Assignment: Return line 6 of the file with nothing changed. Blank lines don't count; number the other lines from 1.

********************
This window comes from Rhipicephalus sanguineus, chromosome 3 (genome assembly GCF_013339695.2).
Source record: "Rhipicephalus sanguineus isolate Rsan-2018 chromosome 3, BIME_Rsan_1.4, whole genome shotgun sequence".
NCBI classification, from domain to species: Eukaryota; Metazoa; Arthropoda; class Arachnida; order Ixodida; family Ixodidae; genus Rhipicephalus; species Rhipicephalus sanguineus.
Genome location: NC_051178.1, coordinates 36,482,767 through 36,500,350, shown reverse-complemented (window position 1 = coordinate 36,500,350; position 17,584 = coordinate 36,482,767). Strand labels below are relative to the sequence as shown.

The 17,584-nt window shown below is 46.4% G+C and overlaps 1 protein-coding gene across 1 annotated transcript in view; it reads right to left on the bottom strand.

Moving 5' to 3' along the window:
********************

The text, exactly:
Moving 5' to 3' along the window: